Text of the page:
(s > 3/2)

where the a(n) are certain integers associated to E in an explicit way. (If n is prime then a(n) is related to the number of “solutions in integers modulo n” of the equation defining the curve, and there is a simple rule to obtain all the a(n) from the ones with n prime.) As an example, 3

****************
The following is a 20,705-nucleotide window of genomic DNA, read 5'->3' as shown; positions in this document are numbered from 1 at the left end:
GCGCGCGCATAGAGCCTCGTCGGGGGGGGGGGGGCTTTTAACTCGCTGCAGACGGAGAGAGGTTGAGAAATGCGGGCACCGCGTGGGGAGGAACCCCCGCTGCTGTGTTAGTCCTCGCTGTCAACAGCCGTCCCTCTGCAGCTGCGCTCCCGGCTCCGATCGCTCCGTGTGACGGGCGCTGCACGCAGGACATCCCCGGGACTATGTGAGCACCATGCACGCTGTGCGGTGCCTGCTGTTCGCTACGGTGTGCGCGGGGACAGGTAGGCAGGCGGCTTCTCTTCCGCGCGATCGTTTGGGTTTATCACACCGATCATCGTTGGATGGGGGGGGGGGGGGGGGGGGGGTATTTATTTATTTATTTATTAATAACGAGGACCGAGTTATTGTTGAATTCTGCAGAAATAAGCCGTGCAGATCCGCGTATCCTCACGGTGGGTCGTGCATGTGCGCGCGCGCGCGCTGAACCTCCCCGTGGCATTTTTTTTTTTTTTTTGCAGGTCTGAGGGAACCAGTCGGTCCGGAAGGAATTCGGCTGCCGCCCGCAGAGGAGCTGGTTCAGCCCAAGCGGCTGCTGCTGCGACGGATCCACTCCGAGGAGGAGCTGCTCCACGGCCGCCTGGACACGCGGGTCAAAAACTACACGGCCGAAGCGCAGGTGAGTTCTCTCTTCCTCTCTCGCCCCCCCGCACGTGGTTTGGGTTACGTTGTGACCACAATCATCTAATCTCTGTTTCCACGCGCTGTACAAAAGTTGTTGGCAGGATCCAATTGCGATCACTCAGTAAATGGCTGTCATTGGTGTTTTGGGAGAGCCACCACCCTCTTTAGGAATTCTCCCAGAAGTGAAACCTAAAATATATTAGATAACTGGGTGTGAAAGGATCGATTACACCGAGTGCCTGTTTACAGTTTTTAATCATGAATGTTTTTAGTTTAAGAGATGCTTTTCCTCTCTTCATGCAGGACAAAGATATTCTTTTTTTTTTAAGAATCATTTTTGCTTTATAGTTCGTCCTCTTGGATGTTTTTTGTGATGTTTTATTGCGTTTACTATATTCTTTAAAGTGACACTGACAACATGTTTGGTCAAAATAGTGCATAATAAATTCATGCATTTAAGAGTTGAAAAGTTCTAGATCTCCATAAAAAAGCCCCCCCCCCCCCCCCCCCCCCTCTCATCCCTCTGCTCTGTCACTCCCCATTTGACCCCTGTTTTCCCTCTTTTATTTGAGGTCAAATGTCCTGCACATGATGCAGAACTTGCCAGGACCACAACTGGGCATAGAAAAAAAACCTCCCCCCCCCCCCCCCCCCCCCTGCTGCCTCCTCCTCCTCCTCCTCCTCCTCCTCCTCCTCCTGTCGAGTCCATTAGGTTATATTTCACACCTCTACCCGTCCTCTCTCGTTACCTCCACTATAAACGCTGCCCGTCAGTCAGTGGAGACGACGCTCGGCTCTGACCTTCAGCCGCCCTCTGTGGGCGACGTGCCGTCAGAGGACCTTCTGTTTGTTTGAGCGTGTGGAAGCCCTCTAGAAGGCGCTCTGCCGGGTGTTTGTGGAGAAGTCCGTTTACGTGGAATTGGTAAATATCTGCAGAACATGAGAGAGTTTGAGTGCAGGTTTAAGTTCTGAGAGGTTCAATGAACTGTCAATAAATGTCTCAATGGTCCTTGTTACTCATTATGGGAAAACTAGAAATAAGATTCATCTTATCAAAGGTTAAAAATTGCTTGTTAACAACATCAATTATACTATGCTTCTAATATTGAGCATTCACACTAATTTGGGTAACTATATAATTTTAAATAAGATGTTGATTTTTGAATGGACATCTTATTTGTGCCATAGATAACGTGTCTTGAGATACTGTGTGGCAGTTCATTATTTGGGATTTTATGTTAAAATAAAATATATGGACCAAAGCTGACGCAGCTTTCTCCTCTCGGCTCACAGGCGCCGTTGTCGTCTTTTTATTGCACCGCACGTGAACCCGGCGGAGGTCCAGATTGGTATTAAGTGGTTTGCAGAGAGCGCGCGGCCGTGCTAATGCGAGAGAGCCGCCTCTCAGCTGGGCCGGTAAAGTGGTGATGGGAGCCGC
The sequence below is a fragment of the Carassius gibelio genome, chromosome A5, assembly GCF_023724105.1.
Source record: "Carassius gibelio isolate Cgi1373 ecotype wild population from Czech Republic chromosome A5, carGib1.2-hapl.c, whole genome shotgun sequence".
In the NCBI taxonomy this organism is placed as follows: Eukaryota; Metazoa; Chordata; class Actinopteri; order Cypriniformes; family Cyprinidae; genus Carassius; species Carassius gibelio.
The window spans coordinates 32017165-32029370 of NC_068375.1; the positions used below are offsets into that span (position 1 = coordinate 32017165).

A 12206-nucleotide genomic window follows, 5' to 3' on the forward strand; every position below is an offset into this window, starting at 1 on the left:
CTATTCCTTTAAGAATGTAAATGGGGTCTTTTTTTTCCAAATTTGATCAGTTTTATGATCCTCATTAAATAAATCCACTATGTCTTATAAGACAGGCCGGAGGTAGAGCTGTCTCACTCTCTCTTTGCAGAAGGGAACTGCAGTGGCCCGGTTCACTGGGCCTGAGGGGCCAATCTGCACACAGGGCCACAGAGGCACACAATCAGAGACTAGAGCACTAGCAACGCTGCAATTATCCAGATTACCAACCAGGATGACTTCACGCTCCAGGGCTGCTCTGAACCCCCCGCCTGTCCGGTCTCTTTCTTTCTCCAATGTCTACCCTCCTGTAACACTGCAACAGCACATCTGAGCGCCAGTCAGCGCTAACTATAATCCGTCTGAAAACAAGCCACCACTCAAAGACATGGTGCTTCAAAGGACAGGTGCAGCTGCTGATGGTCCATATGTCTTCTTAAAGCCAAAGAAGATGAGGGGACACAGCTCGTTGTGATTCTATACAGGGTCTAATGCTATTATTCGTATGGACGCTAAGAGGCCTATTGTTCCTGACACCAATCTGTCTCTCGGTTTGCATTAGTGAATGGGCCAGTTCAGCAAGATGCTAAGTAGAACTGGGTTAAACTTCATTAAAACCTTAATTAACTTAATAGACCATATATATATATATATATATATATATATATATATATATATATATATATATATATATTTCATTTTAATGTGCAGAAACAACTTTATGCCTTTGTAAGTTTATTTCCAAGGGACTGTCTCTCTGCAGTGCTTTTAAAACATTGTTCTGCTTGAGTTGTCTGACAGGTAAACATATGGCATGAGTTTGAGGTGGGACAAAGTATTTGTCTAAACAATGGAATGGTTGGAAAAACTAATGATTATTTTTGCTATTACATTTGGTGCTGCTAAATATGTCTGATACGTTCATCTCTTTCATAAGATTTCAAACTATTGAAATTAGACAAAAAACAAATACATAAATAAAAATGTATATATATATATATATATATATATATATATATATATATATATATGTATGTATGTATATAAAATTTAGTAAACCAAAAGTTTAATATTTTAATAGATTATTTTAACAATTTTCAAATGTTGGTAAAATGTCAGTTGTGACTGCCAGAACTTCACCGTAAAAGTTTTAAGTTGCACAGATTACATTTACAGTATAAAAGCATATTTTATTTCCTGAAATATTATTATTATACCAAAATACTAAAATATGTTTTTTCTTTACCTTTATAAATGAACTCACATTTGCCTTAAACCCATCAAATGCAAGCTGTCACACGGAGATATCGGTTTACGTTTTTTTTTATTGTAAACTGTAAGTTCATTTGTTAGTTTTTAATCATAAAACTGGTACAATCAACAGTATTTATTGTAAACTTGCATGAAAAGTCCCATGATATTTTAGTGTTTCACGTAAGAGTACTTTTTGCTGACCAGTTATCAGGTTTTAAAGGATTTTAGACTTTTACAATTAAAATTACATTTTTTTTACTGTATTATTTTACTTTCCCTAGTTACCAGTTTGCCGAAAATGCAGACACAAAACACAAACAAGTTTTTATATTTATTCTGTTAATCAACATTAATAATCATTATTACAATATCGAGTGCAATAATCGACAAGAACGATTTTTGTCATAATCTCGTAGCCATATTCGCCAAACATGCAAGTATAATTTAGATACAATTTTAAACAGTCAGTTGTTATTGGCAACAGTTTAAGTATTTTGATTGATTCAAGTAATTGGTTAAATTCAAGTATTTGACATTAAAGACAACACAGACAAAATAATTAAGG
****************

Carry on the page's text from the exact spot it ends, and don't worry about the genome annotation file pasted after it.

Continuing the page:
for the curve x3 + y 3 = 5, the L-series begins 2 4 5 4 8 1 − s − s + + + + ··· . s s s 1 4 7 13 16 19s The L-series no longer converges if s < 3/2, but the modularity of E permits one to give an alternative representation of the function L(s) which makes sense for all values of s and in particular at s = 1. This definition, though too complicated to explain here, is quite explicit and is now part of several standard software packages. The modular theory then further tells us that the value of L(s) at s = 1 is given by the formula L(1) = S · Ω, where Ω is a strictly positive real number that can be calculated easily (it is the integral of a simple algebraic function) and S is an integer. For instance, for the curve x3 + y 3 = 5 the computer gives L(1) = 1, 033136608569 and Ω = 1, 033136608569, so S = 1, while for x3 + y 3 = 13 we have L(1) = 0, 000000000000 and Ω = 0, 751334448265, so S = 0. Note that, even though L(1) and Ω are known only approximately, we obtain S exactly because it is an integer. This S is the magic number. The conjecture of Birch and Swinnerton-Dyer in its simplest form now says: An elliptic curve has infinitely many rational points if and only if S vanishes. We want to emphasize how truly amazing this answer is: to determine the solvability or not of a simple equation which can be explained to a high school student and of which certain cases were already known in antiquity, one applies to the equation an extremely sophisticated theory called the theory of modular functions and uses it to construct an auxiliary number whose definition is very indirect and seemingly unrelated to the equation itself, and then the properties of this number determine whether there are rational solutions. This is in itself amazing, and becomes even more so if one knows that the conjecture was formulated in the mid-1960’s on the basis of beautiful but actually quite meagre experimental evidence obtained with the very primitive computers of the day. It was in fact one of the first serious conjectures in mathematics whose discovery arose from the possibility of making numerical computations electronically. The correctness of the conjecture above is known in one direction: if S is not equal to zero, then the equation of the elliptic curve has only finitely many rational solutions. This was proved in 1975 by Coates and Wiles for an important subclass of curves including the problems (iii) and (v) of the introduction, and by Kolyvagin in 1988 in general. The magic number S can not only be calculated numerically for each specific curve, but also theoretically for certain infinite families. For instance, for the problem (v) for n prime Tunnell showed in 1983 that S = (N1 − N2 )2 , where N1 and N2 denote the number of ways to write n as a2 + 2b2 + 8c2 with c even and c odd, respectively. So if N1 6= N2 , which can be checked very easily, then the answer to problem (v) is negative, while if N1 = N2 we expect the answer to be positive. Similarly, for Sylvester’s problem (iii) an explicit formula for S was given by Villegas and Zagier in 1997, so here too we obtain, at least conjecturally, the complete answer to a famous classical problem. L(s) =